“The goal is to eliminate all dense beds of the invasive plant in the next few years,” Wick said. “We think we have the resources to do so for the first time in 30 years. That’s fantastic.”
Milfoil removal is not easy in any lake, and for the Upper Saranac Foundation, it originally cost $1.5 million over three years starting in 2004 just to bring it down to manageable levels. Every year since, the foundation has paid for hand-harvesting the plants.
The investments have made significant improvements at Upper Saranac Lake. In 2004 the program removed 18 tons of milfoil. Last summer, the foundation discovered only about 300 pounds in the lake.
The Upper Saranac Foundation runs on charitable donations from shore owners and grants from the state, Lake Champlain Basin Program and the Cloudsplitter Foundation. The group hosts a number of science-based programs besides milfoil management, with the added responsibility of owning and operating the Bartlett Carry Dam, which maintains the lake’s water level.
Upper Saranac has the resources to address the lake’s invasive species problem. But for smaller organizations, like Osgood Pond Association, a watermilfoil infestation could be a catastrophe. Osgood Pond, a close neighbor to Upper Saranac Lake and others, has yet to be infested with aquatic invasive species, but the threat is imminent.
This year the Osgood Pond Association, with financial help from Paul Smith’s College and the Town of Brighton, hired a boat steward for inspections on Fridays, Saturdays and Sundays.
Bob Hall, the association’s president, fears the pond is vulnerable on other days. If milfoil were to ever root in Osgood, managing it would be nearly impossible because the organization runs on volunteers, optional dues from its 30 members and donations from other visitors. The dues alone produce about $1,500 a year, and milfoil removal often costs hundreds of thousands of dollars.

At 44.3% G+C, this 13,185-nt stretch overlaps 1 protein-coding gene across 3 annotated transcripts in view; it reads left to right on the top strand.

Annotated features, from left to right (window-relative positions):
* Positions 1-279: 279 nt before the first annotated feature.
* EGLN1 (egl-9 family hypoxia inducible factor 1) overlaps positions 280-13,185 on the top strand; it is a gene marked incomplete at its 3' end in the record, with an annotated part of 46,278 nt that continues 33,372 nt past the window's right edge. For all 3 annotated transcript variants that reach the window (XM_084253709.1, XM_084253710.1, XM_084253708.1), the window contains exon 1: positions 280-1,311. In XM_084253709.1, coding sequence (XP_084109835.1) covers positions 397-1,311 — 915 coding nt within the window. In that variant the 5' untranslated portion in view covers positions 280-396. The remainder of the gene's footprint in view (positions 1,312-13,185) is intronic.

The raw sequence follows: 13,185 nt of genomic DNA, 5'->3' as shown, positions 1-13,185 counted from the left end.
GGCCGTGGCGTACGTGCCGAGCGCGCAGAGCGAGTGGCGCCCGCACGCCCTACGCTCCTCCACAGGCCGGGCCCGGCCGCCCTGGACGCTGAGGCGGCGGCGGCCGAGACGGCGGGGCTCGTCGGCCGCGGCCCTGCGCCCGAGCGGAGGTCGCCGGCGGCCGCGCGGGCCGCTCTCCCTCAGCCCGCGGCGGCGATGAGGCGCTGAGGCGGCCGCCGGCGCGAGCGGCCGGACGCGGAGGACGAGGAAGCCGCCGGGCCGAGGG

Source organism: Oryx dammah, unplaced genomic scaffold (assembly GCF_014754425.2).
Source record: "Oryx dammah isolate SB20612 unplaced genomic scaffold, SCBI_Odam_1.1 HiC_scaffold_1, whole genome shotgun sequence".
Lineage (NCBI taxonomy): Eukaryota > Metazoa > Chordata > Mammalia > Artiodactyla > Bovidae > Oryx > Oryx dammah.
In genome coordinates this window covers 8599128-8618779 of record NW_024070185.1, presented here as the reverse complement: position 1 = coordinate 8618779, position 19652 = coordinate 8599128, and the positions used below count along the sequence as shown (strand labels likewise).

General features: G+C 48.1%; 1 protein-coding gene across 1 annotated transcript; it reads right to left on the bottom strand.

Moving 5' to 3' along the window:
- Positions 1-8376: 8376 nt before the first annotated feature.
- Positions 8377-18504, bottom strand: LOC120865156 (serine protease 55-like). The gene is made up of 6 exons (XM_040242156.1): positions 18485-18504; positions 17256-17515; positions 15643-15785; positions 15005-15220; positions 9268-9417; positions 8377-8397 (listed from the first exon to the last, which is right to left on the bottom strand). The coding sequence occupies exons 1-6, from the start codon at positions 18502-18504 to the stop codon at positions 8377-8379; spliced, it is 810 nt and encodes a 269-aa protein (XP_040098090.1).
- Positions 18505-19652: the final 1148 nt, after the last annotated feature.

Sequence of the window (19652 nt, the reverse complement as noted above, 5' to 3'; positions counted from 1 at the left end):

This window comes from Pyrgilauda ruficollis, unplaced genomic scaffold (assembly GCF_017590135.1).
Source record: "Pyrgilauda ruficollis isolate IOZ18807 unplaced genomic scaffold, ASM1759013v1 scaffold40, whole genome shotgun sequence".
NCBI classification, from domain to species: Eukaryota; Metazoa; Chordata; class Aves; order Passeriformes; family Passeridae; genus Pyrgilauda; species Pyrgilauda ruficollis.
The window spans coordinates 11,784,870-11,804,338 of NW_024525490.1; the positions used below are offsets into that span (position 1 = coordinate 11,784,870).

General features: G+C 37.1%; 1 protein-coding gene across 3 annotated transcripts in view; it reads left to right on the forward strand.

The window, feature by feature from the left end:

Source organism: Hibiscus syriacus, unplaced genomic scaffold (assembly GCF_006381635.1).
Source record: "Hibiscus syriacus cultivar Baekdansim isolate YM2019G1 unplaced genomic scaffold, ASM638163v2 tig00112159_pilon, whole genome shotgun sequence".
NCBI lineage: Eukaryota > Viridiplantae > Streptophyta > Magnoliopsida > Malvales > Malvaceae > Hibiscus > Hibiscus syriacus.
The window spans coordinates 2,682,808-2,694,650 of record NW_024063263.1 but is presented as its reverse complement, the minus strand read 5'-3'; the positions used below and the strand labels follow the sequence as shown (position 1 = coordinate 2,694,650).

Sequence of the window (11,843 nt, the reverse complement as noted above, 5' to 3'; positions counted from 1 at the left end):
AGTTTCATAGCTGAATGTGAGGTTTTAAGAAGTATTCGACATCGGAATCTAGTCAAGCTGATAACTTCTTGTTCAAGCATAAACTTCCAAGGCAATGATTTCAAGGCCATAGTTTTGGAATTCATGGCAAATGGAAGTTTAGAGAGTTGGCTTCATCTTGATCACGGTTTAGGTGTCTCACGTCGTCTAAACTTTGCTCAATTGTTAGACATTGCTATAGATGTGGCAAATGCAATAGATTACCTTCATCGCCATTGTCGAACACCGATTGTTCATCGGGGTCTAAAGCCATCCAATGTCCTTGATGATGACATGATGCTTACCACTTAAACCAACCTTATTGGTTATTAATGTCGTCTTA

“It’s a long and … expensive process that would be entirely out of our scope to fund. It’s why we’re so concerned about having a state access point there but really no state assistance,” Hall said. “We feel sort of at the mercy of events.”
The state does not have funds to safeguard every public access, according to the Department of Environmental Conservation. Instead, it prioritizes projects and forms partnerships to manage invasive species, and awards grants based on criteria developed by biologists.
“Ideally, DEC would have the funds to manage every invasive species project and cover decontamination services at every public boat launch,” the department said in a written response to the Explorer’s questions about the program. But, “as that’s not the case, the grant process allows DEC to apply the available funds fairly to the projects that are most likely to be successful and that will have the greatest public benefit.”
Osgood Pond Association, like many others, also conducts an annual survey of water quality and aquatic plants. These reports reveal whether invasives have made their way into the pond, and evaluate other possible threats to its quality.
Schroon Lake Association is testing the waters with a new device that will help locate invasive plants. The Cloudsplitter Foundation granted $5,000 for a bottom-mapping system that measures depths. The depths change annually due to sediments coming into the lake from Schroon River.
The small black device is slowly driven around while suspending from the end of a boat. Afterwards, the device is connected to a computer and a screen on the device shows what the floor looks like.
Safeguarding Schroon Lake’s watershed costs the association about $42,000 a year, raised from fundraisers, 600 paying members and occasional grants. Like many other lake and river associations around the park, it runs on volunteer effort, with nine out of 17 board members still working full-time jobs.
“Everybody came here because they love the place,” said Mark Granger, the association’s president. “We do this because the watershed is our town and community.
“Without it, there would be no reason to live here.”